# Dynamic list in which the sum of the elements is invariant under changes to the elements

### 2nd Update

Here's a snapshot of a graphical user interface I'm thinking. I hope this could be self-explanatory and demonstrate the functionalities I mentioned in the 1st update. Thank you all!

### Update

I really appreciate Kuba's help. The code greatly helped me to understand the approach of achieving the task. Here I still have a few quick questions in refinement.

1. I saw Kuba set the range of Slider from 0 to 0.99 instead of 1, as an approach to protect all the others becoming 0 at the same time. I'm considering to have a column of Checkbox right next to the slider. Only when the box is checked, the variable would have corresponding updates. So in this case, ideally even all the other elements become 0, (means one of the element is 1 at that time), when that 1-element decreases, all the others should equally increase correspondingly.

2. Is there a way to construct a dynamic list whose length is user-defined, and create corresponding number of sliders? And also, is there a way to allows users to input the value of each element from InputField? That means the variable is Slider-control and InputField-control at same time.

### Original Question

I would like to have a dynamic list of five elements such that if one changes, all the others would change correspondingly to keep the sum invariant at 1. This requirement comes from a practical problem where five probabilities always have a total of 1. I would like to have a slider control for each element in the list which can change that element. When any of the sliders is moved, the list should update as described.

My intention was to create a pure function f that would allow the list to be updated following the rule of sum is 1, as the elements of the list were changed. But this didn't work in the way I thought it should.

And here is what I tried:

v = {0.2, 0.2, 0.2, 0.2, 0.2};
v[[1]] = Dynamic[val];
Dynamic[val]
Slider[Dynamic[val]]
sum = 1;
Dynamic[v]
f := (#/(sum - #))*(sum - val) &
Slider[Dynamic[v[[1]], f /@ v], {0, 1}]
Slider[Dynamic[v[[2]], f /@ v], {0, 1}]
Slider[Dynamic[v[[3]], f /@ v], {0, 1}]
Slider[Dynamic[v[[4]], f /@ v], {0, 1}]
Slider[Dynamic[v[[5]], f /@ v], {0, 1}]


The algorithm of distribution is that if the first element changes, the other four would change proportionally. For instance, if I change the first 0.5 -> 0 in {0.5, 0.05, 0.1, 0.15, 0.2}, the list would automatically update to {0, 0.1, 0.2, 0.3, 0.4}.

• This seems hard to achieve if you want any one of the sliders to influence the others. If you had a "master slider", to whose change the others react, that would be more easily feasible, at least to me. I think you should also specify how the resulting change should be distributed among the other four values when the fifth one changes (e.g. equally?). Commented May 10, 2015 at 4:25
• Thanks@MarcoB for your reminder. I've updated the description above. The distribution should be proportional. Could you elaborate the thought of "master slider"? Or I would be much appreciated if you could write a small code on this. Thanks! Commented May 10, 2015 at 4:36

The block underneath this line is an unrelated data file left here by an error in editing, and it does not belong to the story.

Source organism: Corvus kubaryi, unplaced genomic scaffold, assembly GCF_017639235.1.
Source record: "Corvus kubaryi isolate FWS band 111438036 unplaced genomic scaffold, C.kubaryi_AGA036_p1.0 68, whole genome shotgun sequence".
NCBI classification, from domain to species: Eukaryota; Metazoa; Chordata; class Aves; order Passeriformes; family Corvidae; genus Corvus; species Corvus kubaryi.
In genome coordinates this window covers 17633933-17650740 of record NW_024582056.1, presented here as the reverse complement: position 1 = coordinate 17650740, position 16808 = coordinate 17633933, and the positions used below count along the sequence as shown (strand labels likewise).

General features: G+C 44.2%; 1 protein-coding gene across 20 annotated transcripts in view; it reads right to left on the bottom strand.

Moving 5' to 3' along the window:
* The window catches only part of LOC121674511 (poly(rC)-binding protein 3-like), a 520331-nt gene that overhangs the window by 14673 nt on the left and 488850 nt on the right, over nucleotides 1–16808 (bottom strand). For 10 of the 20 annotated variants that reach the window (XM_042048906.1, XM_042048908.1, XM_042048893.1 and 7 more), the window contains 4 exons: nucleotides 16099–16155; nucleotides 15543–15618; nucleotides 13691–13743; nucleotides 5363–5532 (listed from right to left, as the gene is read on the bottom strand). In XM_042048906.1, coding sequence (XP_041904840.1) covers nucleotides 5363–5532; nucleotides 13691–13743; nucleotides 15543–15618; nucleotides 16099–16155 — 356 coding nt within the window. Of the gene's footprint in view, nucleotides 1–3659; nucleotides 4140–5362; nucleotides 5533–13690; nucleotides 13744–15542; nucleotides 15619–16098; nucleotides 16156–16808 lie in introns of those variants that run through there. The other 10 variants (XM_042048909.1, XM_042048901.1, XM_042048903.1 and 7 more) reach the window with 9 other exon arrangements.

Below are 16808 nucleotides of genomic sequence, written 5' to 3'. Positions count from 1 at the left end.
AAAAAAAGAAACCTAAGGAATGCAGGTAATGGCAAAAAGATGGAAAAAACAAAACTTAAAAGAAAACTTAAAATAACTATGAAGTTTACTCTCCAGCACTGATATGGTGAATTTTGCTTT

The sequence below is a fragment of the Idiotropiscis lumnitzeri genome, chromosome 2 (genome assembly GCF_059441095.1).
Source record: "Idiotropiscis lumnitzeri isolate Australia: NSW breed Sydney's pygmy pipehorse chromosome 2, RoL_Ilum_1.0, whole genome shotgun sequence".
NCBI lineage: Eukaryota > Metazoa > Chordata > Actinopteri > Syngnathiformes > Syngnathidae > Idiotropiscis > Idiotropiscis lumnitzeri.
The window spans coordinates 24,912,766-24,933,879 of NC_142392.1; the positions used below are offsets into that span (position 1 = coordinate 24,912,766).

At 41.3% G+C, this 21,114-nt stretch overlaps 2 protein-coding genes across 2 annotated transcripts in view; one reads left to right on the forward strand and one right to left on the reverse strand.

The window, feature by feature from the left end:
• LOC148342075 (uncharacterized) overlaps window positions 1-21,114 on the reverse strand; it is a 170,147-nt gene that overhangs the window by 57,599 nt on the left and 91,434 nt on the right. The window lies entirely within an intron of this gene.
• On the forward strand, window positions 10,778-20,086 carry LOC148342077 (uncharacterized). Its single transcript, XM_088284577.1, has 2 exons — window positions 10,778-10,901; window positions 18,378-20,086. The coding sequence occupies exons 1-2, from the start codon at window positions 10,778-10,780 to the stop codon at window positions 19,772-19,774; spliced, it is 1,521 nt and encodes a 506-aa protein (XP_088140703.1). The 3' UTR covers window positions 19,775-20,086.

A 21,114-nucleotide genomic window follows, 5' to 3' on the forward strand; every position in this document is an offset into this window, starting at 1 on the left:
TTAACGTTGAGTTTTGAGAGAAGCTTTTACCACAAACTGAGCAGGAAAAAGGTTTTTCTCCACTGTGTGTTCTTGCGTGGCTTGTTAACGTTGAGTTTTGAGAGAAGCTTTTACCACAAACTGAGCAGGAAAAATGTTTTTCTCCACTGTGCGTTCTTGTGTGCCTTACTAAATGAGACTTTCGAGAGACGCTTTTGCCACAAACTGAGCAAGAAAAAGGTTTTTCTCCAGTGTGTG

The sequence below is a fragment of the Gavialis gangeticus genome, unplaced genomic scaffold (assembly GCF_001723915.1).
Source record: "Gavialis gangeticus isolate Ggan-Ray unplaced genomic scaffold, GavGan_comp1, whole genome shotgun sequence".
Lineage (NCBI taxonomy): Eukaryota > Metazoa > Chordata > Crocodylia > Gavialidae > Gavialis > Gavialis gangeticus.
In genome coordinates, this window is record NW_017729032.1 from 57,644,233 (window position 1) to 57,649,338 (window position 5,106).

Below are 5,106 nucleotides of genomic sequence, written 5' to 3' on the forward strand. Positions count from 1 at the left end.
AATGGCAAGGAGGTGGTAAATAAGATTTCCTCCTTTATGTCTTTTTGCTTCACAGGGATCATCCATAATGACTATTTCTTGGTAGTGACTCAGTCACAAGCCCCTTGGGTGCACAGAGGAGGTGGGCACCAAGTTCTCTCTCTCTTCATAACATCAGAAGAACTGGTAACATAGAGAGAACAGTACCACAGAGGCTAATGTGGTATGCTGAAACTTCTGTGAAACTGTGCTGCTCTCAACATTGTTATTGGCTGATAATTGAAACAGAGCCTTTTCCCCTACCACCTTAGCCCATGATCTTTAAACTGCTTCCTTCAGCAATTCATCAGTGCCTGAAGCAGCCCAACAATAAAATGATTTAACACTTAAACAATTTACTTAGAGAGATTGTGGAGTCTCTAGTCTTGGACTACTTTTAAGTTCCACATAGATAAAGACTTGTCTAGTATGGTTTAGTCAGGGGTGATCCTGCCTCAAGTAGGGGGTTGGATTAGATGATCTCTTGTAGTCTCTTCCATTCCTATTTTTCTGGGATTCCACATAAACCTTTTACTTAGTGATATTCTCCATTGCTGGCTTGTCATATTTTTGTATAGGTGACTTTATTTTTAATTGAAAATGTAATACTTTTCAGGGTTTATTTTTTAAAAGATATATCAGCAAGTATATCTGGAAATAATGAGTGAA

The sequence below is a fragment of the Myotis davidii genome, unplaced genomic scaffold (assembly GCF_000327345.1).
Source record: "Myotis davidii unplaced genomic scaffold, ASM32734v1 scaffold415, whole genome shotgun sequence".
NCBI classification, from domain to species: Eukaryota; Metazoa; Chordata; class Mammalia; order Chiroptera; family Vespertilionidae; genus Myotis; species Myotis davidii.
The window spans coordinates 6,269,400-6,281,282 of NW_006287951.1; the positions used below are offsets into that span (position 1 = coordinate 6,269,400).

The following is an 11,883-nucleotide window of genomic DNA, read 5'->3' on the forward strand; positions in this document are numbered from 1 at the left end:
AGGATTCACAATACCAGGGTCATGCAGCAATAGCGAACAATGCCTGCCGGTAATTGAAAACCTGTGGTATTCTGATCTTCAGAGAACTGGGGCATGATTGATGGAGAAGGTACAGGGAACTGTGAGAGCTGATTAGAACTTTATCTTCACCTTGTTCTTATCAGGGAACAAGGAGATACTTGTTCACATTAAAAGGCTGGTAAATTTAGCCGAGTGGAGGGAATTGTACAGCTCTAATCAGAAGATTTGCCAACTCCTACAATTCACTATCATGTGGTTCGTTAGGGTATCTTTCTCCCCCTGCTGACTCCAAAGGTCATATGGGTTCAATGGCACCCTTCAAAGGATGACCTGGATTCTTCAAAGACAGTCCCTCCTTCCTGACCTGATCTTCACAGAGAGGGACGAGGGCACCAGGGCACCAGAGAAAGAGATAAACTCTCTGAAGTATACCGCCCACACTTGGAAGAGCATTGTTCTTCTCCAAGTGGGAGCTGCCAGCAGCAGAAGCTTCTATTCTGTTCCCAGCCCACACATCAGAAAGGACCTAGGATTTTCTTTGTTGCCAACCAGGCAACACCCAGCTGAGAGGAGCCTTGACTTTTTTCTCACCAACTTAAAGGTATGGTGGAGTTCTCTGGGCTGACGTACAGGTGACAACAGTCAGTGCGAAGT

• Welcome to Mathematica.SE! I suggest that: 1) You take the introductory Tour now! 2) When you see good questions and answers, vote them up by clicking the gray triangles, because the credibility of the system is based on the reputation gained by users sharing their knowledge. Also, please remember to accept the answer, if any, that solves your problem, by clicking the checkmark sign! 3) As you receive help, try to give it too, by answering questions in your area of expertise. Commented May 10, 2015 at 4:45
• Thanks to bbgodfrey for your guide, and thanks to @m_goldberg for the help in editing which made this concise and clear. Commented May 10, 2015 at 16:05
• @Kuba. Yeah, definitely. And I updated the question after tried your code. Commented May 10, 2015 at 20:23

Response to edits:

I don't know if I got all your points but this is the final update done by me :)

v = {0.5, 0.05, 0.1, 0.15, 0.2};
active = Range@Length@v;

update[i_, val_] := (v[[i]] = val;
With[{range = DeleteCases[active, i]},
v[[range]] = (1 - val) Normalize[v[[range]], Total]]);

updateCheckbox[i_, val_] :=
If[val, active = Join[active, {i}], active = DeleteCases[active, i]];

Table[With[{i = i},
{InputField[Dynamic[v[[i]], update[i, #] &], Number],
Slider[Dynamic[v[[i]], update[i, #] &], {0, .99}],
Checkbox[Dynamic[MemberQ[active, i], updateCheckbox[i, #] &]]
}
], {i, Length@v}] // Grid


• Kuba, Thanks for your code. I've just updated the question and wondered if you have time to check on this. Thanks! Commented May 10, 2015 at 16:41
• @QizhangJia what about my latest edit?
– Kuba
Commented May 11, 2015 at 19:56
• +1 Not least for With[{i = i}, ... ] Commented May 11, 2015 at 20:04
• @Kuba Amazing! That's exactly what I was thinking. And by the way, do you know how to integrate NumberForm with Dynamic and InputField command? I'm thinking about only print 3 sigfigs in the InputField, and restrict the FieldSize -> 5. Commented May 12, 2015 at 17:36
• @JessRiedel Take a look here: 7756, Dynamic has HoldAll Attribute too, that's why it's needed. Take a look at Introduction to Dynamic tutorial, there is something like "good tip" where i=i is shown.